Key Education Topics
To discover resources on the following top education topics, use the databases indicated.
How Do I Make an Appointment?
Research and writing can very specific and a single in-class library presentation may not provide you with all the information you need. You are more than welcome to contact a Librarian. Feel free to schedule an appointment via the EDP Research Advisory Service, or contact Jill Woolums(email@example.com)
or Dean Rowan (firstname.lastname@example.org) to ask a question, set up an appointment, or get more help with anything related to the Library and research. You can also use the 24/7 Reference service.
Education Literature Intro
The UC Libraries provide several index/databases for searching literature in education. The primary education databases are ERIC (via ProQuest) and Education Full Text (via EBSCOhost). Click the tabs above to find specific search tips for doing research with each database. Also, find several related psychology, social science and language/literacy databases under the "More Databases" or "Psychology" tabs above. Several of the related databases, such as PsycInfo, are searchable simultaneously with ERIC on the ProQuest platform.
ERIC and Ed Index all search for scholarly journal articles in education. There is some overlap between them with respect to journal coverage; however, each indexes some journal titles not covered by the others.
In addition, ERIC indexes Documents (known as "ERIC Documents") from hundreds of organizations producing education-related material. Document types include books, research syntheses, conference papers, technical reports, policy papers, and school district documents. Organizations providing non-journal content to ERIC include research foundations, federal and state agencies, policy organizations, university affiliates, and commercial publishers.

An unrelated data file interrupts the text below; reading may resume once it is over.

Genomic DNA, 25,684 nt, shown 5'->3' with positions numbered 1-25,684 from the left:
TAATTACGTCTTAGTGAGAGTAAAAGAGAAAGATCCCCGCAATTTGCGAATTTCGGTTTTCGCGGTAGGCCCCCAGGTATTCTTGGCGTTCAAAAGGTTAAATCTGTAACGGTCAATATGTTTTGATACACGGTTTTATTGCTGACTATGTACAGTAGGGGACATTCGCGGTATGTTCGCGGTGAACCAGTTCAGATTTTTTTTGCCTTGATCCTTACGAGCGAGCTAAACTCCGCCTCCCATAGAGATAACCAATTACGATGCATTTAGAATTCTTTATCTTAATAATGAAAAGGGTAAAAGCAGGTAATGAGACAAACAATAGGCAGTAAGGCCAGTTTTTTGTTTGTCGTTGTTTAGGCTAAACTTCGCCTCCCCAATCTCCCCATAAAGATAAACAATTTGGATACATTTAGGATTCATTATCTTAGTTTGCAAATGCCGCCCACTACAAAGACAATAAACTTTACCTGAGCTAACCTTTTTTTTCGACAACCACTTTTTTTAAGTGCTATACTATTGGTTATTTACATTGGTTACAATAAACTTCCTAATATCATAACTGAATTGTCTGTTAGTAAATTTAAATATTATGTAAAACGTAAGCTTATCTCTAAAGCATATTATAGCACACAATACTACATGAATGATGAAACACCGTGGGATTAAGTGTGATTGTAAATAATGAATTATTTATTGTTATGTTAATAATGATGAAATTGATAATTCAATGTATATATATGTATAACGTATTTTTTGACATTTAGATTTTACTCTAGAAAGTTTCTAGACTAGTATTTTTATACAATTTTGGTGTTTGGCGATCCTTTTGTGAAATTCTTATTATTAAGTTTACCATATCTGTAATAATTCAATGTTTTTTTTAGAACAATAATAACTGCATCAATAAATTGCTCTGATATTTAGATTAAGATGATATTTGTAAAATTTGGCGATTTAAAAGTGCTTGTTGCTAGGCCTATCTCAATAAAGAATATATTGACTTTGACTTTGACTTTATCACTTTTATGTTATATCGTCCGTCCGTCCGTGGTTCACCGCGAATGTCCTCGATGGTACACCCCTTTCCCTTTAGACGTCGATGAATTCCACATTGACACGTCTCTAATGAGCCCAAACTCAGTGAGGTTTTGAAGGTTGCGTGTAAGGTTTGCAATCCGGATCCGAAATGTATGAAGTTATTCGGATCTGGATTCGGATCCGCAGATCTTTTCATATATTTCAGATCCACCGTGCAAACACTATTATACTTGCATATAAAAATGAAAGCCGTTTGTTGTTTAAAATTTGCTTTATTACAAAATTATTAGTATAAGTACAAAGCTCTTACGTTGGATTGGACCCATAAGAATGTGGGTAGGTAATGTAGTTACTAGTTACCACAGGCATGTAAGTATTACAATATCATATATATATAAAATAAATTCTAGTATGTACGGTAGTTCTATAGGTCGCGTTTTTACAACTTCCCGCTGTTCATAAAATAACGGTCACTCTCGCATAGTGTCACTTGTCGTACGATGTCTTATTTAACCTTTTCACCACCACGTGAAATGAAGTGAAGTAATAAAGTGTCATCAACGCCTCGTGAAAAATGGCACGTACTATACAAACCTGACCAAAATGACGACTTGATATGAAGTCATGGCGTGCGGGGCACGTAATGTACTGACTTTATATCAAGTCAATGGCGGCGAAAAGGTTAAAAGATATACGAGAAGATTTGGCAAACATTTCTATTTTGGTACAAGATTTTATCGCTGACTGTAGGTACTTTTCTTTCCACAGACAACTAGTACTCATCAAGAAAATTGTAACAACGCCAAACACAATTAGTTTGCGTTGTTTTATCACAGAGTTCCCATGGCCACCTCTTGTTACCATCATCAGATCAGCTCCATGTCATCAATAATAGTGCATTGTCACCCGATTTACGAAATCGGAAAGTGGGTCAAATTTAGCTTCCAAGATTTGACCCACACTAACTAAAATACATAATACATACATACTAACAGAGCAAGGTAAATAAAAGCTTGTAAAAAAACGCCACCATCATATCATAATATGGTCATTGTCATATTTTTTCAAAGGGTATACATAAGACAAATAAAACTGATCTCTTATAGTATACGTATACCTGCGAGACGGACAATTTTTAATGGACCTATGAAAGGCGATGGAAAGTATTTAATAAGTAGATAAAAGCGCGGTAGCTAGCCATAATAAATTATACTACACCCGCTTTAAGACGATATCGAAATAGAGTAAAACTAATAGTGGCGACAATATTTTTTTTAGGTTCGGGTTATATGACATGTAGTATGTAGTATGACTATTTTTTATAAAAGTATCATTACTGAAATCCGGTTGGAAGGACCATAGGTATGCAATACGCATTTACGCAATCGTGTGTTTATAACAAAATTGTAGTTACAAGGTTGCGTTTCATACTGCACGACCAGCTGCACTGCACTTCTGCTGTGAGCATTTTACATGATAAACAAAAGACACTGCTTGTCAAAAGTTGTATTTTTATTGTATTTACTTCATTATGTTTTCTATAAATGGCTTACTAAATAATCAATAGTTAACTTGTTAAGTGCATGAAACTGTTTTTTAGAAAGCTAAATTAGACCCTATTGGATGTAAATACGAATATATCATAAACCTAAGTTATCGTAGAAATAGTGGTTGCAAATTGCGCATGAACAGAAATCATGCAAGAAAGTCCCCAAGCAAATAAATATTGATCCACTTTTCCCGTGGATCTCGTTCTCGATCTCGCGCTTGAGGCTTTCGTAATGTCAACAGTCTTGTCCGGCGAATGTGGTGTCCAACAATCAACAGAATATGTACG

Where to Find ERIC and Ed Index.
All the primary education databases - ERIC. Ed Index and PsycInfo are linked from the EDP Library's homepage.
How to Narrow Your Topic
"I'm writing a paper on World War II."
Often students start their research with a very general topic, even though they may realize the topic is too large to deal with in a 10-15 page paper. Faculty and librarians tell them, "You have to narrow this down." But how do you narrow a topic?
Thought experiments to try:
- Think about your topic from the disciplinary perspective. If you are in a sociology class, ask a sociological question about World War II, like "How did WWII affect women?" If it's a political science class, your question might be something like "How did WWII affect presidential elections in the US?"
- Think about subsets or aspects of your topic. Some good aspects are:
- by place, such as a country or region
- by time period, such as a century, decade or year
- by population, such as men, women, ethnic group, youth, children or elderly
You can combine these ideas, "What were the major impacts of WWII on women in France, in the decade after the war?"
Take a look at our brief tutorial on topic selection and narrowing. (Slides 5-9 of the tutorial deal with topic narrowing.)